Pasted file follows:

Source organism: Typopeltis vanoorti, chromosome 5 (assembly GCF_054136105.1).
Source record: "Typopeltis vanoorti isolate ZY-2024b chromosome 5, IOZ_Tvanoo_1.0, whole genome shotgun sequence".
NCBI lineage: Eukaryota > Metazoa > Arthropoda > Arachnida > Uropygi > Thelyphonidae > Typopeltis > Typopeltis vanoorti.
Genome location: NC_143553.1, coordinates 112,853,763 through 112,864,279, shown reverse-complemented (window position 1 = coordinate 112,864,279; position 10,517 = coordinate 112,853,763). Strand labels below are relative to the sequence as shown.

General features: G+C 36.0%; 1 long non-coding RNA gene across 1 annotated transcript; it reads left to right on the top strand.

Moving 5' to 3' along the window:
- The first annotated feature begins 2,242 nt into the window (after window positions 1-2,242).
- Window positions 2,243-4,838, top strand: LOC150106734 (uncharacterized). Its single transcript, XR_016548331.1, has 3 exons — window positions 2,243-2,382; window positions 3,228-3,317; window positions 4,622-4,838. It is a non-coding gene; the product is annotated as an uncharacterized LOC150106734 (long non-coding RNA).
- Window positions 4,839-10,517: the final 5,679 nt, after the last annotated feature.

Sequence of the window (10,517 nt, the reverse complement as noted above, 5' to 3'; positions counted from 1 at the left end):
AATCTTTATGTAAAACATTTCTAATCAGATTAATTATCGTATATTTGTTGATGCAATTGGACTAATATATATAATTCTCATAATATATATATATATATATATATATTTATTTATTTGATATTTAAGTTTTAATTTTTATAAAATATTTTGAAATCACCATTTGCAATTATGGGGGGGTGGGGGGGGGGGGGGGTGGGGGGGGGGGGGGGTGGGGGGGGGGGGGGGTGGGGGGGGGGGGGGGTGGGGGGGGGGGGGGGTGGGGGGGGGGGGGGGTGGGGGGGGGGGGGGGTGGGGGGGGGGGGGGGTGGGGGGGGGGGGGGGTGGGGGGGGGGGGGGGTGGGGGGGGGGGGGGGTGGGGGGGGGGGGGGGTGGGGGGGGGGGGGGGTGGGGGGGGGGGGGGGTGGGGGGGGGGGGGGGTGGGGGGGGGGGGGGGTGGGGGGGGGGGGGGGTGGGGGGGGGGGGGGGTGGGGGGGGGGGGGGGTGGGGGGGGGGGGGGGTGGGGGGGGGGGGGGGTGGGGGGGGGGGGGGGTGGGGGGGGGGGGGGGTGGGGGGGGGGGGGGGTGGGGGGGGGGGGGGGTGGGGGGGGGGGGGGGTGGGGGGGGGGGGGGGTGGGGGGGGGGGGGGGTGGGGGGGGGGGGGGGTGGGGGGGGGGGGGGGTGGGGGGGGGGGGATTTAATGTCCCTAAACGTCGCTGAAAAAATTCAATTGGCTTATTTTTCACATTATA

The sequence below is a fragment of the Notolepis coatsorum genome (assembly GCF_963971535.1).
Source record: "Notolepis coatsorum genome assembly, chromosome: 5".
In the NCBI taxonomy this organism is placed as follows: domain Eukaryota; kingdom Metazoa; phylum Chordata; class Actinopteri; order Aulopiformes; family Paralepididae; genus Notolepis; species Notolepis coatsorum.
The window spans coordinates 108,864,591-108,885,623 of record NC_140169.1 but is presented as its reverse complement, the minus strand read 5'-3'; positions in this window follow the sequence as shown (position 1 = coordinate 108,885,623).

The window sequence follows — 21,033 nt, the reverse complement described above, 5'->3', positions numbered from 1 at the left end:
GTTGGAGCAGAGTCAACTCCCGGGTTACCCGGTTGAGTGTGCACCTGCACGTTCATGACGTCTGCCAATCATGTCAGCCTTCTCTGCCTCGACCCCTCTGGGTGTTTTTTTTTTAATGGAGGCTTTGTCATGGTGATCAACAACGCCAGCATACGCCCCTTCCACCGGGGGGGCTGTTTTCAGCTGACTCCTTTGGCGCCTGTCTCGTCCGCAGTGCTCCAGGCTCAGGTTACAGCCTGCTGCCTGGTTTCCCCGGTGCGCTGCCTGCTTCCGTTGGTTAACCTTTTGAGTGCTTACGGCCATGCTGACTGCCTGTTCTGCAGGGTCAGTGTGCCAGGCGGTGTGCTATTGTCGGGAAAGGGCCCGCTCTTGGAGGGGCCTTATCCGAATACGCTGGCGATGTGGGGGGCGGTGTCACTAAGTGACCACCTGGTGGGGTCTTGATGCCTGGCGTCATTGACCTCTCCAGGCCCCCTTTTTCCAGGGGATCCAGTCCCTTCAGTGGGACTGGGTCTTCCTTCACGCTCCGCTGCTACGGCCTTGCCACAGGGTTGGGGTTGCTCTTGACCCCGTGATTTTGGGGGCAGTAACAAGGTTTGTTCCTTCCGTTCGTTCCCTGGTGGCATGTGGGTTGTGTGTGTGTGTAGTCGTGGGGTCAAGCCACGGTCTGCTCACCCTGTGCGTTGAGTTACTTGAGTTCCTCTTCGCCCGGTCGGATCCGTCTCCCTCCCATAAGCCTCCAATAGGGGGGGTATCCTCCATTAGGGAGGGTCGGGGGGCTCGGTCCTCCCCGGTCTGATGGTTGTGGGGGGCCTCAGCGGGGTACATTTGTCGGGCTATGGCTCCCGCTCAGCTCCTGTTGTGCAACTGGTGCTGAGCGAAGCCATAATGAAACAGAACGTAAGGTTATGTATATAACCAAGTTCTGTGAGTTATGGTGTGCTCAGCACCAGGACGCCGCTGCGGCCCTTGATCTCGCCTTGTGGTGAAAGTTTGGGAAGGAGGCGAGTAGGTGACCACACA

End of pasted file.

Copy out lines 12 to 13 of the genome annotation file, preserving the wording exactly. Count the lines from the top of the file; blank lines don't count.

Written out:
The sequence below is a fragment of the Notolepis coatsorum genome (assembly GCF_963971535.1).
Source record: "Notolepis coatsorum genome assembly, chromosome: 5".